Dismiss Notice
Join Physics Forums Today!
The friendliest, high quality science and math community on the planet! Everyone who loves science is here!

Power Scaling for My Fictional Universe

  1. Nov 8, 2016 #1
    In my fictional universe, I have several reaches and transformations and whatnot. Each power level is determined by the average power of a human.

    Humans are usually in a power scale of 1-5.

    This means that someone can be 5 times the strength of someone at maximum.

    Now. I need to figure out some calculations for a power scale system that starts with the power needed to kill someone with a single punch.

    This scale continues upwards with things like a Bus, A Tank, the average 2 story 3 bedroom home, a 3 story apartment. A small city, and eventually goes up to things like Earth, Mars, Sun, ect.

    Some can be estimated easily while others can't. I'm just looking for a general idea of things.

    "If the average human in my story is a 3, and it takes 1 punch to kill a human, how many punches would it take to destroy ""X"" object. if all the punches were combined into one.

    This person would have super powers and what not.

    Also, how many punches in my universe would equal a 1 ton explosion that would level a small apartment.

    This is vague and open but I need help putting the human punch onto a destructive scale

    Assume everything is constant, otherwise there are WAYYYYYYYYYYYY to many variables.
     
  2. jcsd
  3. Nov 8, 2016 #2
    I read somewhere the average human punch is 1000j, which is equal to like 0.0000000002 kt.

    is that correct?
     
  4. Nov 8, 2016 #3

    anorlunda

    User Avatar
    Science Advisor
    Gold Member

    Whoa! I think a ton of TNT would level more than an apartment. It might do the whole building.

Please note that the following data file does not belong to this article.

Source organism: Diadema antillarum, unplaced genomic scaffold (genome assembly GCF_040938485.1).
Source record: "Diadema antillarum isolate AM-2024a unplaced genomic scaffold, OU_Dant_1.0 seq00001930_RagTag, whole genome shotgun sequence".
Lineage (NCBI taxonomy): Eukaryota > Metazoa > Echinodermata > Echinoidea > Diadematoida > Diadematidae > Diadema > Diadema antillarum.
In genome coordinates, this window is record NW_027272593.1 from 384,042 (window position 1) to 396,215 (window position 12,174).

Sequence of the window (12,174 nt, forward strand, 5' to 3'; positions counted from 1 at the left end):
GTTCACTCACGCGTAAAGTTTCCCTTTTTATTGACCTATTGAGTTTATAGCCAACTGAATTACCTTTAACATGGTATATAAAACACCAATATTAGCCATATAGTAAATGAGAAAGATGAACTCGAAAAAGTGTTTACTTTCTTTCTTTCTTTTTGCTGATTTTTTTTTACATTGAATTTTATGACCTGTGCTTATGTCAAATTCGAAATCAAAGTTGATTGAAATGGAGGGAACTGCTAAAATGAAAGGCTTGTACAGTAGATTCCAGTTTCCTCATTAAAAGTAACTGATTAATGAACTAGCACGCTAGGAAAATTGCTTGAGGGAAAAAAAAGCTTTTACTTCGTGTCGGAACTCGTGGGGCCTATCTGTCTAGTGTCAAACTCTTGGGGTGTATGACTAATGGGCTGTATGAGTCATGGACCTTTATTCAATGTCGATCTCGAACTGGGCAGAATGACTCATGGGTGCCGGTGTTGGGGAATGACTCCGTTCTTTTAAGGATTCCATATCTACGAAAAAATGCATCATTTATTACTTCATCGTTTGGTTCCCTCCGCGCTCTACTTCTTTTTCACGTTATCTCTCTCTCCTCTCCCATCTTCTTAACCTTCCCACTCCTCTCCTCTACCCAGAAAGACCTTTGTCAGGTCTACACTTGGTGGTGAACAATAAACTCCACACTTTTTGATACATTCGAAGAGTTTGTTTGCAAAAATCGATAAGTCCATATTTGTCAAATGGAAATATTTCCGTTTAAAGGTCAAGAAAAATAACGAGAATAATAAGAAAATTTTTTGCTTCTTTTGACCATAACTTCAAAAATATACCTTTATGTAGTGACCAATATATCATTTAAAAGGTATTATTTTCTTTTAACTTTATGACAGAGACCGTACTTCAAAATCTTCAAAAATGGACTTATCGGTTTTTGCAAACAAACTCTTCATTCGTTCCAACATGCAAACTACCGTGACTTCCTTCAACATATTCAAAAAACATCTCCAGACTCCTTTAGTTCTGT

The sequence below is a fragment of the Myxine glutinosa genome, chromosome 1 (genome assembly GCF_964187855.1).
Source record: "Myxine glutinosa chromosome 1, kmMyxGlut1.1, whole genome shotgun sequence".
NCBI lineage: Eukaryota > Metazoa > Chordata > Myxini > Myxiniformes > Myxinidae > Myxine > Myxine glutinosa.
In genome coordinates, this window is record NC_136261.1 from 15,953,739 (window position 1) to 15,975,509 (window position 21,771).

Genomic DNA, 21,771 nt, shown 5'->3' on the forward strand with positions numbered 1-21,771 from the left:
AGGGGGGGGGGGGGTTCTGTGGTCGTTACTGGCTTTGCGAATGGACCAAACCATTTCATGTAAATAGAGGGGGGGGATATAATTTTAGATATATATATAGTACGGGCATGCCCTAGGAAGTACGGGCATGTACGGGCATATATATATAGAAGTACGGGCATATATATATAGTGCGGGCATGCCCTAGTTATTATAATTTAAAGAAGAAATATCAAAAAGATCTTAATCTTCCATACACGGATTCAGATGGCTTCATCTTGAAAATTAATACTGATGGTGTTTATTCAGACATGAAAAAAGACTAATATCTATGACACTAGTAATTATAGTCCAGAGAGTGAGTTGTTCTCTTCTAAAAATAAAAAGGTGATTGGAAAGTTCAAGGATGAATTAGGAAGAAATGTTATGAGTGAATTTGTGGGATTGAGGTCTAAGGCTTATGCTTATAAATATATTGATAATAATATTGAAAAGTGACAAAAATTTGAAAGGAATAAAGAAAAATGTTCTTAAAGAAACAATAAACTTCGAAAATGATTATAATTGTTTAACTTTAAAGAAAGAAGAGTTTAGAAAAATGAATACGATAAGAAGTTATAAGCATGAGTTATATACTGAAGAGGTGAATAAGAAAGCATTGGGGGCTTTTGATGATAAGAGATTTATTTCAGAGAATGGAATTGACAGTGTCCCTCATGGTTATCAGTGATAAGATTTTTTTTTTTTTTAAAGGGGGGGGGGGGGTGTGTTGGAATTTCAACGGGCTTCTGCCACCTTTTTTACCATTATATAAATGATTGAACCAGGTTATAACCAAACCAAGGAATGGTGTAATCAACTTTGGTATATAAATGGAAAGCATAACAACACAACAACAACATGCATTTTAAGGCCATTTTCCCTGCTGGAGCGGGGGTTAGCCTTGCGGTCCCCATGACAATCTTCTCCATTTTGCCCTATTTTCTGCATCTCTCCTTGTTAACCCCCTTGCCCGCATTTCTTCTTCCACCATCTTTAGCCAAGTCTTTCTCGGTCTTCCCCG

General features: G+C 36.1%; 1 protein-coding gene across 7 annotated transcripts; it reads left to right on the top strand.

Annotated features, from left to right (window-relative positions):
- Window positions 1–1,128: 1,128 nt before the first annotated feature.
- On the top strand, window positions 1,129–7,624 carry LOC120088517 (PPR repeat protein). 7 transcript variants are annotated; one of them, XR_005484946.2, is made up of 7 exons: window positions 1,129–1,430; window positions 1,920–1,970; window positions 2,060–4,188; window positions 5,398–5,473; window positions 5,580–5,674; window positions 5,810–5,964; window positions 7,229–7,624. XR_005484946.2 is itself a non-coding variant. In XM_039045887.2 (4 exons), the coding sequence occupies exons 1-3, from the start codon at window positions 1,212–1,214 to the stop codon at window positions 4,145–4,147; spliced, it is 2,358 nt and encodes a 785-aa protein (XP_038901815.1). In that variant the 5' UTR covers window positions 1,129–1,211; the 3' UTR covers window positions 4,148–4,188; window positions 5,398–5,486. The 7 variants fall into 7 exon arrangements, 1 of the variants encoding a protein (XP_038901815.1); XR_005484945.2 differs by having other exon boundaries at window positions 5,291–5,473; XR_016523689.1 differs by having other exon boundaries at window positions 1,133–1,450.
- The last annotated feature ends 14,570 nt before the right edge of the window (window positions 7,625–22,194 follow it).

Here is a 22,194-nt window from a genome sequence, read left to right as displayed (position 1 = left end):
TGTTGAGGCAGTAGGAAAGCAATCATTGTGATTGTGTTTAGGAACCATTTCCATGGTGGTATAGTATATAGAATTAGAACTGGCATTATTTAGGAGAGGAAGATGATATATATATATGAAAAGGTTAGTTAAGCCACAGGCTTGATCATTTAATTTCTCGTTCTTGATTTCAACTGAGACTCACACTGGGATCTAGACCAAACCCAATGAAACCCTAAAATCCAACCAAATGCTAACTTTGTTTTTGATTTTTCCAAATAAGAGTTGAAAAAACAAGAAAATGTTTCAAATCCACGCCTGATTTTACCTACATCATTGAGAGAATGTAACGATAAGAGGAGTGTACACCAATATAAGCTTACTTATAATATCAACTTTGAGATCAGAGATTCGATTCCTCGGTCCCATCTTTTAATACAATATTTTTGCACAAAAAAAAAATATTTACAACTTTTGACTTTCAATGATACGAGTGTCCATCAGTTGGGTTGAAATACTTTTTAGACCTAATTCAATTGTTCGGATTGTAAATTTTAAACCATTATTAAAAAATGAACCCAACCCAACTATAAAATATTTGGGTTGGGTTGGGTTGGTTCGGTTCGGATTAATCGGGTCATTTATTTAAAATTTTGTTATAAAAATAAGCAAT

5. Nov 10, 2016 #4

    Ryan_m_b

    User Avatar

    Staff: Mentor

    One important question: what do you mean by strength? Do you mean literal strength where 5 is on the order of a world class weight lifter and 1 is an emaciated elderly person prior to death? If so how are different bodily capabilities taken into account i.e. an olympic sprinter versus a marathon runner?

    There are far too many variables; where they are punched, how fast the punch is, how healthy they are, where they were punched on the body (an obese elderly person punched in the leg by a boxing heavyweight is more likely to survive than a healthy twenty year old taking one to the head) etcetera. Perhaps simplify it a bit for yourself by looking into the normal distribution of a variety of human traits and mapping against that.
     
  6. Nov 12, 2016 #5
    YEah, strength is like that, 1 is a weak child or elderly person, and 5 is like the best humanity has. A skilled boxer, a 512kg weight lifter.

    As for where the punch is, I'd say the head. I'm just trying to make a simple power scale, but have taken it way too far.
     
Know someone interested in this topic? Share this thread via Reddit, Google+, Twitter, or Facebook

Have something to add?
Draft saved Draft deleted